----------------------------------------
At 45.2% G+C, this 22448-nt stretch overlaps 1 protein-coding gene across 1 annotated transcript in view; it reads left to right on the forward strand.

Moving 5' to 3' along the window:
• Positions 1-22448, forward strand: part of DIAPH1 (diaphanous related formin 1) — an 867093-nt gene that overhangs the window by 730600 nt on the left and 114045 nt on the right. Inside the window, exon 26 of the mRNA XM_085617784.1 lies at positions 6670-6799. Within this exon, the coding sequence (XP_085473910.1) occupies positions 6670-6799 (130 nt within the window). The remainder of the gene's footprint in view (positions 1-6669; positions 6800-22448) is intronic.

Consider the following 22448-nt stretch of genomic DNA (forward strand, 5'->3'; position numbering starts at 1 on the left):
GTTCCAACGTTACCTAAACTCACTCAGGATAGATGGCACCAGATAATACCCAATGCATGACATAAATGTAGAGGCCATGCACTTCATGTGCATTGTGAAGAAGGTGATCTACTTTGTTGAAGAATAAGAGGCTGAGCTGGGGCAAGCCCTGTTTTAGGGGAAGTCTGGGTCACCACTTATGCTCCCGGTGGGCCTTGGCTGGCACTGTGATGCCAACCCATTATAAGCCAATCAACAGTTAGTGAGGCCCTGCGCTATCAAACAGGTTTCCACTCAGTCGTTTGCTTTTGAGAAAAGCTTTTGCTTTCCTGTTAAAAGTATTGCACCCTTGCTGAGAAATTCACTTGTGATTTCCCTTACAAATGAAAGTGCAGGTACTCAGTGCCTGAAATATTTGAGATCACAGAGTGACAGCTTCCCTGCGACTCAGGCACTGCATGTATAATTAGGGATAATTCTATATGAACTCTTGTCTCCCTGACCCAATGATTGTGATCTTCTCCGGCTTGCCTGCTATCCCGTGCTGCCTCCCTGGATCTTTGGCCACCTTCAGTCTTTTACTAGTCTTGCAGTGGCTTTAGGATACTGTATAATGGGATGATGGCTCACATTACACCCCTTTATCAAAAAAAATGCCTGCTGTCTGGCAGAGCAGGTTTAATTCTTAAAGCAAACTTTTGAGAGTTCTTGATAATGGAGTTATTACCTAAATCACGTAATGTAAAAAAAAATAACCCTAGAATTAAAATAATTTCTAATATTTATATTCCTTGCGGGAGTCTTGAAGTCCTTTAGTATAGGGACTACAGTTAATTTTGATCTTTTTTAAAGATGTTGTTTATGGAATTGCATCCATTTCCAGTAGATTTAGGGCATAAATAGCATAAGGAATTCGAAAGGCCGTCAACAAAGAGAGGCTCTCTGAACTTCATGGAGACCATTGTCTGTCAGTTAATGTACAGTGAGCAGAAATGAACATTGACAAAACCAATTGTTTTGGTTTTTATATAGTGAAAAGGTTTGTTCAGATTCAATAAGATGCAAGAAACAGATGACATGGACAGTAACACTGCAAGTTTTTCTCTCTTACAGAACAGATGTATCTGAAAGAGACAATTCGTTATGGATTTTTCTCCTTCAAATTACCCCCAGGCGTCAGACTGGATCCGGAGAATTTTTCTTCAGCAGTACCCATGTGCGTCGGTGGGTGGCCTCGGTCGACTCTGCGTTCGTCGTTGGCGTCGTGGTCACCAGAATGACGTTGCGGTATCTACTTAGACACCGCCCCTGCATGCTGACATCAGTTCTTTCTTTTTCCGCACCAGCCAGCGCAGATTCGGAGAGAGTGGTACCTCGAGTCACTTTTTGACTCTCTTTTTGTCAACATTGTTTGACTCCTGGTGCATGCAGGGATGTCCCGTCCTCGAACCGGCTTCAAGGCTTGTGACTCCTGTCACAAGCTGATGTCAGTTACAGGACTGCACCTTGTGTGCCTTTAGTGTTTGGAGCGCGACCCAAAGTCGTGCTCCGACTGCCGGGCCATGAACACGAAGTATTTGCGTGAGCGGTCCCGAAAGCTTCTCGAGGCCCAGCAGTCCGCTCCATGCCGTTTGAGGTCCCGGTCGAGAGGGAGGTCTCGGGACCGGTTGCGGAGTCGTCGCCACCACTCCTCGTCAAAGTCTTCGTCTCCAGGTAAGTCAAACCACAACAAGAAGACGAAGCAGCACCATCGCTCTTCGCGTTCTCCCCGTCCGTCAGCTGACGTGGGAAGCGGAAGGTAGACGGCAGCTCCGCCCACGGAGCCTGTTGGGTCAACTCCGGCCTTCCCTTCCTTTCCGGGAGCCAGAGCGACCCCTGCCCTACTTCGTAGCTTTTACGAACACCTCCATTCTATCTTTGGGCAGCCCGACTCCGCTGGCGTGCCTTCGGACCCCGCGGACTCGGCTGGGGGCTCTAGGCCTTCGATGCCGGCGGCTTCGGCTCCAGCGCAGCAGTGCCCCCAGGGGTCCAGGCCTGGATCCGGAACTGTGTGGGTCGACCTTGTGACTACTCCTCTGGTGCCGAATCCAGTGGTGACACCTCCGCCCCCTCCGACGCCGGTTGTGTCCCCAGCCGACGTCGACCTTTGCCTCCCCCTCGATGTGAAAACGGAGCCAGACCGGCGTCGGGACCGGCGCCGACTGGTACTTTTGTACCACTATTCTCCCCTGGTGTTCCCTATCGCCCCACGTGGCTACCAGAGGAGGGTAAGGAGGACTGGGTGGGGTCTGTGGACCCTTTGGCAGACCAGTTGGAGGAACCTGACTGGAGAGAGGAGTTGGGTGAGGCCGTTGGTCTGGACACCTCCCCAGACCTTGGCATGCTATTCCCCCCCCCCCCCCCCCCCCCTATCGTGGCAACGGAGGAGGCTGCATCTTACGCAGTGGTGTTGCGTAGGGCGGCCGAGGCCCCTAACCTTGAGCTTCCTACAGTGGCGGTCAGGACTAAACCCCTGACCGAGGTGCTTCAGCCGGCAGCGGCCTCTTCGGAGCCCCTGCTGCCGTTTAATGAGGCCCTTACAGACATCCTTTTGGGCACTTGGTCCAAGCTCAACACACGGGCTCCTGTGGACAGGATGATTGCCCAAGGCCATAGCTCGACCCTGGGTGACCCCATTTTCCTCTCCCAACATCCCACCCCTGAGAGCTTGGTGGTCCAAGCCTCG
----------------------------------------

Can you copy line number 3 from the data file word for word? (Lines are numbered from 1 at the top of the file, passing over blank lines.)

• Positions 1-22448, forward strand: part of DIAPH1 (diaphanous related formin 1) — an 867093-nt gene that overhangs the window by 730600 nt on the left and 114045 nt on the right. Inside the window, exon 26 of the mRNA XM_085617784.1 lies at positions 6670-6799. Within this exon, the coding sequence (XP_085473910.1) occupies positions 6670-6799 (130 nt within the window). The remainder of the gene's footprint in view (positions 1-6669; positions 6800-22448) is intronic.